Date of Award
Honors Thesis (Open Access)
Colby College. Environmental Studies Program
Recently, it has been demonstrated that an individual’s rhythmic limb movements exhibit greater variability when viewing spatially incongruent biological limb movements, but not when viewing spatially incongruent non-biological movements. Some researchers have concluded that a ‘mirror-neuron system’ might mediate the intrinsic bidirectional link between perception and action underlying interpersonal, but not environmental, coordination (e.g., Kilner et al., 2003; Tognoli et al., 2007). The current study aimed to: 1) contest this recent finding; and 2) demonstrate that the self-organized entrainment processes of coupled oscillators can explain the differing influences of biological and non-biological movements. In the first experiment, participants intentionally coordinated arm movements with spatially congruent and incongruent arm movements of a confederate, a robotic image with computer generated movement, and a robotic image producing pre-recorded human movement. Results revealed more stable coordination for congruent and biological movement than incongruent and robotic movement, respectively. The second experiment investigated the influence of biological and non-biological movement on unintentional coordination. Consistent with dynamical systems theory, coordination was found in both biological and non-biological conditions.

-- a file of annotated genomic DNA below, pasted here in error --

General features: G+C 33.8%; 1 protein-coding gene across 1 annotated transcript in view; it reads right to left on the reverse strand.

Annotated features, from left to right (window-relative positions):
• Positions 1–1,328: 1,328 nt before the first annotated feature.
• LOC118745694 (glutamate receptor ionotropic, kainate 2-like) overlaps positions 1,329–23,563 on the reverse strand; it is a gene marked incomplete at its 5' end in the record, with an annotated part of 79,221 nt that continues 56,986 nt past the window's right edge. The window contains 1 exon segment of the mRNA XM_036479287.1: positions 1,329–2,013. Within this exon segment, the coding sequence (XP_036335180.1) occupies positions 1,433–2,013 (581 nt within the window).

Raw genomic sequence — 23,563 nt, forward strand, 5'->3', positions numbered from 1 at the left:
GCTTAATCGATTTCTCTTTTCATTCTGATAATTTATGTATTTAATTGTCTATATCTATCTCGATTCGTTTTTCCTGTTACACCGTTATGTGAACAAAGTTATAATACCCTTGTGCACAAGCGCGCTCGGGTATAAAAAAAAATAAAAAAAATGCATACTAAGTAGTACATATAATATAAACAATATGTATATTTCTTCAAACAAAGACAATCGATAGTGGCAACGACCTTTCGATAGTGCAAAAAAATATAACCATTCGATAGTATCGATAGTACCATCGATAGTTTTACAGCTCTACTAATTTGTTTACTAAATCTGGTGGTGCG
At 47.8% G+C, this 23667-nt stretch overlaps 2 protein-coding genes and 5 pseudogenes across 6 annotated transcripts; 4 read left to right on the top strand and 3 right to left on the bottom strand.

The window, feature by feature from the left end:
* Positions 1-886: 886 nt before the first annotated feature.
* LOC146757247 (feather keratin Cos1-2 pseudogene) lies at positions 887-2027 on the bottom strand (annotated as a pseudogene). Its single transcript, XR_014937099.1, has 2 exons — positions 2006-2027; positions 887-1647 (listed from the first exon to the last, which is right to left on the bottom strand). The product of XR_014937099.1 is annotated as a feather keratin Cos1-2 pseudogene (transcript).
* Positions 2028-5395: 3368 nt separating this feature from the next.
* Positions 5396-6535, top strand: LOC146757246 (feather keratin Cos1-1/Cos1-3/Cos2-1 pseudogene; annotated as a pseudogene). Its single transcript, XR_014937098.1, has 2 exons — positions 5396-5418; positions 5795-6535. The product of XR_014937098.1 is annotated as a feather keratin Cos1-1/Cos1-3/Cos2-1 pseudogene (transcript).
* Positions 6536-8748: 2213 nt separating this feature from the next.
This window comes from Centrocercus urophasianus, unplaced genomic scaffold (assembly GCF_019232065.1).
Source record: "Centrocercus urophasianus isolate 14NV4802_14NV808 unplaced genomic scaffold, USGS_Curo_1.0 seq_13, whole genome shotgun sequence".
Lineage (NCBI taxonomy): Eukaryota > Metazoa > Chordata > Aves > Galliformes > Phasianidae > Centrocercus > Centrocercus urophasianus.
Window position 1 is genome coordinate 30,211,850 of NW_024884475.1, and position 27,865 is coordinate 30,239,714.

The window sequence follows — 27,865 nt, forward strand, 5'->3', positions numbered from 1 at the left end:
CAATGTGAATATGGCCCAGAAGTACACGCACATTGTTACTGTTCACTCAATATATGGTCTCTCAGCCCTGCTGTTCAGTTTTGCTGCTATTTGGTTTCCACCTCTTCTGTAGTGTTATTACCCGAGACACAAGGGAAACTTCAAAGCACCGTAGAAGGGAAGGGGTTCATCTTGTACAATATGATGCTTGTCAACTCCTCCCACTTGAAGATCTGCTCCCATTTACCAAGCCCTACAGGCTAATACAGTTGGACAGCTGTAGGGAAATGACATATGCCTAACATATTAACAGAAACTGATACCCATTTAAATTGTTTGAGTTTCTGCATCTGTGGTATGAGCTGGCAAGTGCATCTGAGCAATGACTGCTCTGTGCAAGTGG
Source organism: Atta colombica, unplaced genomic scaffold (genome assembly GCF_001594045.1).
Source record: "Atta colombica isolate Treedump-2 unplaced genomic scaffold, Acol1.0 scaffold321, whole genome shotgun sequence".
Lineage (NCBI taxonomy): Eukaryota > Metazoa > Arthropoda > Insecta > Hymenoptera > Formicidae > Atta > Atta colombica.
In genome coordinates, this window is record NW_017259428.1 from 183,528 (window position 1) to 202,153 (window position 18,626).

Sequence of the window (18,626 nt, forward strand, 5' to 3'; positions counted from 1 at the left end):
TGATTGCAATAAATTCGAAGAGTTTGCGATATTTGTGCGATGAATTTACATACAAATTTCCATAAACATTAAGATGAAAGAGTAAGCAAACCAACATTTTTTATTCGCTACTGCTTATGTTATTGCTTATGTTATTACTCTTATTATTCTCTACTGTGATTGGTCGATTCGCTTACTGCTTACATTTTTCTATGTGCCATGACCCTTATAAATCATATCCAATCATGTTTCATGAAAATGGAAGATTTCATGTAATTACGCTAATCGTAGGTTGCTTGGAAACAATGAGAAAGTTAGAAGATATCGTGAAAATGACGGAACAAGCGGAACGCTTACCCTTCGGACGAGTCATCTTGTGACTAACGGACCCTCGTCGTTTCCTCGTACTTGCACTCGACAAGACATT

environmental coordination, non-biological movements, biological movements, dynamical systems theory
Recommended CitationCampbell, Walter L., "Effect of Observed Biological and Non-biological Movement on Human Action and Coordination" (2008). Honors Theses. Paper 289.
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